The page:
- Best Business Practices for Photographers
- The Fast Track Photographer Business Plan: Build a Successful Photography Venture from the Ground Up
- Stock Photography: Residual Income With Your Digital Camera
- Get Your Photography on the Web: The Fastest, Easiest Way to Show and Sell Your Work
- Starting Your Career as a Freelance Photographer
- Selling Your Photography: How to Make Money in New and Traditional Markets
- Business and Legal Forms for Photographers
You’ve decided to start a digital photography business and have taken all the preliminary steps necessary to open any small business. (Read the PhotographyTalk.com article, Photography Business Tip—The Steps to Take Before Starting a Photography Business.)
Now, your primary goal is to find customers, which is when you put the marketing section of your business plan into action. You may want to consider some of the ideas and tips in this article as you develop, and then implement, your marketing program.
Marketing…advertising…promotions…are vast topics with thousands of gurus, writers and speakers trying to convince you to take (pay for) their advice and guidance. There is much you can learn about marketing, etc. from the self-proclaimed and proven experts. Be aware, however, that much of what they say and write does not apply to you, which is the first lesson of marketing: Many businesses will use similar or identical methods to market their products and services, but virtually every business must implement a few specific techniques that typically only work for those in that market niche.
Identity: The Universal Marketing Method
Before you can implement some specific techniques to market a new photography business, you must first create an identity for your business. This is the first step toward building a brand, which even the smallest photography business can and should do. Branding is critical for companies like Coca-Cola or McDonalds because they must brand themselves to a universe of potential customers that encompasses most everyone on Earth. Your universe of potential customers is infinitesimal by comparison, but that’s okay, you’re in a different kind of business. Regardless of the size and location of your market, it’s still important to brand, or imprint, you and your business on the minds of potential customers.
At the small-business level, a business name and a logo are your first, and most important, branding tools. Many photographers who start a business simply use their name: Joe Smith Photography. This may be the best and easiest choice, since much of your sales and marketing will be accomplished with personal contacts and developing one-on-one relationships. Plus, the products and services you sell are a direct result of your technical skills and artistic eye.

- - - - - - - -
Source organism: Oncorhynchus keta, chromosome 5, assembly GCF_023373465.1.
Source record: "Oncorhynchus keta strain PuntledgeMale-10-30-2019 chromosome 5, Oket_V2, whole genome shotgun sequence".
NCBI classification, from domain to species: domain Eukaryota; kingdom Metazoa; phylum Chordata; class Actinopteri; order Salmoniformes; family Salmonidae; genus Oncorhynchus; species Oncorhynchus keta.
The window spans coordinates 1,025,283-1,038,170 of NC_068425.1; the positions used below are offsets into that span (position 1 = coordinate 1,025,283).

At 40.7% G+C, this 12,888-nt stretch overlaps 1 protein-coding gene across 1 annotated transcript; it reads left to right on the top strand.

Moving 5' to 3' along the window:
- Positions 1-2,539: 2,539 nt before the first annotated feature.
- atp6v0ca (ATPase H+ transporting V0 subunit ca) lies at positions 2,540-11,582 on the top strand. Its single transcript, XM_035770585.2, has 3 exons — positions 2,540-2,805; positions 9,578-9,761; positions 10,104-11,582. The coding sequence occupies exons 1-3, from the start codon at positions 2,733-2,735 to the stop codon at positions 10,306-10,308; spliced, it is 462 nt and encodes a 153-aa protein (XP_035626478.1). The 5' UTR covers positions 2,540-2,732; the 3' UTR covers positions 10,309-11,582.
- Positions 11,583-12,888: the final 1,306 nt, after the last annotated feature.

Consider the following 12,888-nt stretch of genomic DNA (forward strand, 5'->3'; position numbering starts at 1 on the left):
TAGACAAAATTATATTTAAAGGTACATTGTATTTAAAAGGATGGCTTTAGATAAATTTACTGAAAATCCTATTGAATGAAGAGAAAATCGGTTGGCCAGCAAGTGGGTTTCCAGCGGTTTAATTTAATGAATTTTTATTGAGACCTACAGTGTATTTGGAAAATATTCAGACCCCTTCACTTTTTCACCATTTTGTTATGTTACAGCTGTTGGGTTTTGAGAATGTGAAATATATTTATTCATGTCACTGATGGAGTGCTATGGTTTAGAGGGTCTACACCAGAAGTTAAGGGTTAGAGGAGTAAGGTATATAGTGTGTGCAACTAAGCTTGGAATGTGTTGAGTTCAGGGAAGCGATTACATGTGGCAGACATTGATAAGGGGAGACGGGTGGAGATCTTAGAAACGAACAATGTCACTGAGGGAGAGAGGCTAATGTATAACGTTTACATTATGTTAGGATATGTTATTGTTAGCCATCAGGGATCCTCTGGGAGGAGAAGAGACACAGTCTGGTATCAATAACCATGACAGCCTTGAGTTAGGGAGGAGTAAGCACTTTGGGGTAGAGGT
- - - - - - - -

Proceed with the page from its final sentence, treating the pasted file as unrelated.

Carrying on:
If you’d rather not use your name, then spend some time creating a long list of possible names. They could be based on your location or other inspirations. Do a poll of family members and friends for their favorites. Check to see if other photographers are already using those names locally or on the Web. Incorporating under that name or registering it as a trademark is a question for your attorney or accountant.
To create an appropriate logo, it’s best to contract for the services of a graphic designer. It’s a worthwhile investment of a few hours of his or her time, so your logo is professional and easy to identify. An elaborate logo or a fancy, difficult-to-read font type for your business name is to be avoided. A good graphic designer knows these principles. Logos should be artistic, but simple. Use standard fonts (or their derivatives) with wide lettering, so your name is clearly and quickly readable on a space as small as a business card.
Traditionally, a new business would have an identity package produced with its name and logo. This would include a letterhead sheet, a #10 envelope, business cards, note cards, a mailing label, etc. You may or may not need all those elements today, since so much business and communication occurs digitally and not via snail mail. Business cards are a must, since, again, you will be making individual contacts and you want to leave behind the minimum of a business card.
If your photography business involves making prints for clients that must be sent to them, then a mailing label for large envelopes or boxes is a good idea. You may also want note cards or “Thank you” cards, so you can send a personal, handwritten thank-you note to each customer once a project is completed. The best advice is not to spend the money to print/produce all these identify package elements when you start your business. Invest in those you absolutely need; the others can always be printed later.